The issue of when a person can be removed from life support is making headlines in California as a family files a lawsuit.
A 13-year-old girl checked into an Oakland hospital for routine surgery in December of 2013 but complications soon followed for Jahi McMath that made the surgery anything but routine as she began bleeding profusely.
She suffered from brain swelling and cardiac arrest. A few days after the surgery, McMath was declared to be brain dead by the doctors. The designation is important because when a person is declared brain dead, hospitals are no longer required to provide life support or other treatment.
However, McMath's mother would not consent to her daughter being taken off life support.
After a court battle, a judge agreed with the doctors and declared McMath brain dead. Her mother continued to believe otherwise and quickly arranged for her daughter to be transferred to New Jersey as that state has a religious exemption that allows families to keep brain dead people on life support for religious reasons.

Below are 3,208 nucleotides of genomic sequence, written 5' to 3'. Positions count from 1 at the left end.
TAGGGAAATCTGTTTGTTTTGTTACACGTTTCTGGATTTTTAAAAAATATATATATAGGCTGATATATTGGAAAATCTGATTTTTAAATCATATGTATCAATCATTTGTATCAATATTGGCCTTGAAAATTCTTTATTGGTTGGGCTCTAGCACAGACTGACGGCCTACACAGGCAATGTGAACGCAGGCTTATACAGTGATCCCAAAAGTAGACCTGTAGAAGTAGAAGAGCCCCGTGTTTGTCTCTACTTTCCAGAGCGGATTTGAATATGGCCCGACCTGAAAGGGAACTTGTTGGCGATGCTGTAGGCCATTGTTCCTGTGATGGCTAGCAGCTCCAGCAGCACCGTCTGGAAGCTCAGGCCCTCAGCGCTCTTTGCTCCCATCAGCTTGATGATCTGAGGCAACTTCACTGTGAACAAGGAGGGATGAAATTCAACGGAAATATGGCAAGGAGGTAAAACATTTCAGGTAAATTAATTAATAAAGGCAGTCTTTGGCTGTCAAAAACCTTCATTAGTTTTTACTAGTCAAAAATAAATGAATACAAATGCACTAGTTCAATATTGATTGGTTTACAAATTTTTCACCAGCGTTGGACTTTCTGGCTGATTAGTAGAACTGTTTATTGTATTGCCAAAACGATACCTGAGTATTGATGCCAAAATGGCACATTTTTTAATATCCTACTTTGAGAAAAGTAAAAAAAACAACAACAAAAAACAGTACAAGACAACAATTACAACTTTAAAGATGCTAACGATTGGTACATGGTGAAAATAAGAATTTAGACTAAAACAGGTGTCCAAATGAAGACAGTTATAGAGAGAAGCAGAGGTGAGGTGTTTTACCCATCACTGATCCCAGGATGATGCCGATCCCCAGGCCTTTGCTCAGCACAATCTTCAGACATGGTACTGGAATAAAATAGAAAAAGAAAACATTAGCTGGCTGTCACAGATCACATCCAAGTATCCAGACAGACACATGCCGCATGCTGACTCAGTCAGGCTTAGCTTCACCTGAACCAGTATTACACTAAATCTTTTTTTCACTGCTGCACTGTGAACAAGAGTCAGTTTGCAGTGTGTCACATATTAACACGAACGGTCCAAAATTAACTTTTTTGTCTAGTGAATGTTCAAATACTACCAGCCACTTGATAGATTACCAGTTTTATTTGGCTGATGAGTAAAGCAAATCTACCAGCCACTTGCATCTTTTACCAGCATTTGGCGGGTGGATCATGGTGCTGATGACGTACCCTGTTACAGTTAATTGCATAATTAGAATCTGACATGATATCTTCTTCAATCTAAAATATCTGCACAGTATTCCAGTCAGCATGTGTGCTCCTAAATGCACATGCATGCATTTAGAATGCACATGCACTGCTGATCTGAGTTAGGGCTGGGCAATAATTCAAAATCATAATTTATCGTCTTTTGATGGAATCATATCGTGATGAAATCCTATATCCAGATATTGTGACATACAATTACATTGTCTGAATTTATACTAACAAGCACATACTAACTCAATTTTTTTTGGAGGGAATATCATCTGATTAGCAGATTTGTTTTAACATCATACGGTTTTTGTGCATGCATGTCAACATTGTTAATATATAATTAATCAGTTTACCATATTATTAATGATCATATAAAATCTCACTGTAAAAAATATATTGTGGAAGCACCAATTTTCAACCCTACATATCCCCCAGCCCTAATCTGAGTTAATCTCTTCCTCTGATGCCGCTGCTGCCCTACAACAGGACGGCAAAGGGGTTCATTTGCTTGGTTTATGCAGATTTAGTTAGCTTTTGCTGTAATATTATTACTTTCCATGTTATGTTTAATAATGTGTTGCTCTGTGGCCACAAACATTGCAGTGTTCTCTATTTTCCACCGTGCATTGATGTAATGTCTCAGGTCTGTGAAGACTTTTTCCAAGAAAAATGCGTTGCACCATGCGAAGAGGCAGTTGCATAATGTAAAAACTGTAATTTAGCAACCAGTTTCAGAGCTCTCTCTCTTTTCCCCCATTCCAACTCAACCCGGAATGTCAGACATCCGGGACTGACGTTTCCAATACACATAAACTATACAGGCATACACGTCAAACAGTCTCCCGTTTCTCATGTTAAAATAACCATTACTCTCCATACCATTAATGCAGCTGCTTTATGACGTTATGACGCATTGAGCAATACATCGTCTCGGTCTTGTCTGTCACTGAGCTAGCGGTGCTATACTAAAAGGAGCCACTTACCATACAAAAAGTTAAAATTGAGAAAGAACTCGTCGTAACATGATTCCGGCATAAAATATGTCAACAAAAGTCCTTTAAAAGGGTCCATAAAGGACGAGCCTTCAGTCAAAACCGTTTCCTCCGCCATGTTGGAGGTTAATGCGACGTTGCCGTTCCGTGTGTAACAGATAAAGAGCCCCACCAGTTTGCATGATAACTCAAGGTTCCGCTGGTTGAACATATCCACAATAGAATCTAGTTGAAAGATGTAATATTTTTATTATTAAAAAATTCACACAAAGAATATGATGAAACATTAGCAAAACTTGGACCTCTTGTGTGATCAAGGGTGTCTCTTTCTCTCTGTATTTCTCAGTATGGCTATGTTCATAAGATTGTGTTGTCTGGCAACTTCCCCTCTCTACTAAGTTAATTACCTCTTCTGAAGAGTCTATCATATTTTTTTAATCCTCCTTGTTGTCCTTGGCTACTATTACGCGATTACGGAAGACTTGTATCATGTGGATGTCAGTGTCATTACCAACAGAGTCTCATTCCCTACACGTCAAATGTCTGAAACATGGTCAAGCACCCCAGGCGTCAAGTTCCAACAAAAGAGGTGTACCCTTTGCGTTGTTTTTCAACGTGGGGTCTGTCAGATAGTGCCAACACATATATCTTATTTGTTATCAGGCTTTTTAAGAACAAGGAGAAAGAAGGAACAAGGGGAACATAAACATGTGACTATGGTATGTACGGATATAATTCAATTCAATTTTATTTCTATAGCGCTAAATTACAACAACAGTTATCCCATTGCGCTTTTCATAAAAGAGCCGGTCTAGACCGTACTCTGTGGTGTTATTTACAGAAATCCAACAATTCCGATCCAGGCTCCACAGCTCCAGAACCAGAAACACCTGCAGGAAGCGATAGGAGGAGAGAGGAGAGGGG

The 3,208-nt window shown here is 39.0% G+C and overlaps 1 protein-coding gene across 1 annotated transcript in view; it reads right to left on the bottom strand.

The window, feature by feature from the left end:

For two years McMath has continued to "live" in New Jersey on life support and her family insists that she shows signs of not being brain dead, but California has refused to remove the designation. Now, her mother has filed a lawsuit in federal court demanding that California be forced to do so.
Courthouse News Service reported this story in "Family Wants Brain-Dead Girl Declared Alive."
What this case highlights is the importance of advanced health care directives, especially living wills. The one person who does not have a say right now regarding whether she remains on life support is McMath. She is a minor so her parents' wishes would take precedence over hers in any case.
Adults can avoid this situation by visiting an estate planning attorney and making a living will part of an estate plan.
Reference: Courthouse News Service (Dec. 24, 2015) "Family Wants Brain-Dead Girl Declared Alive."
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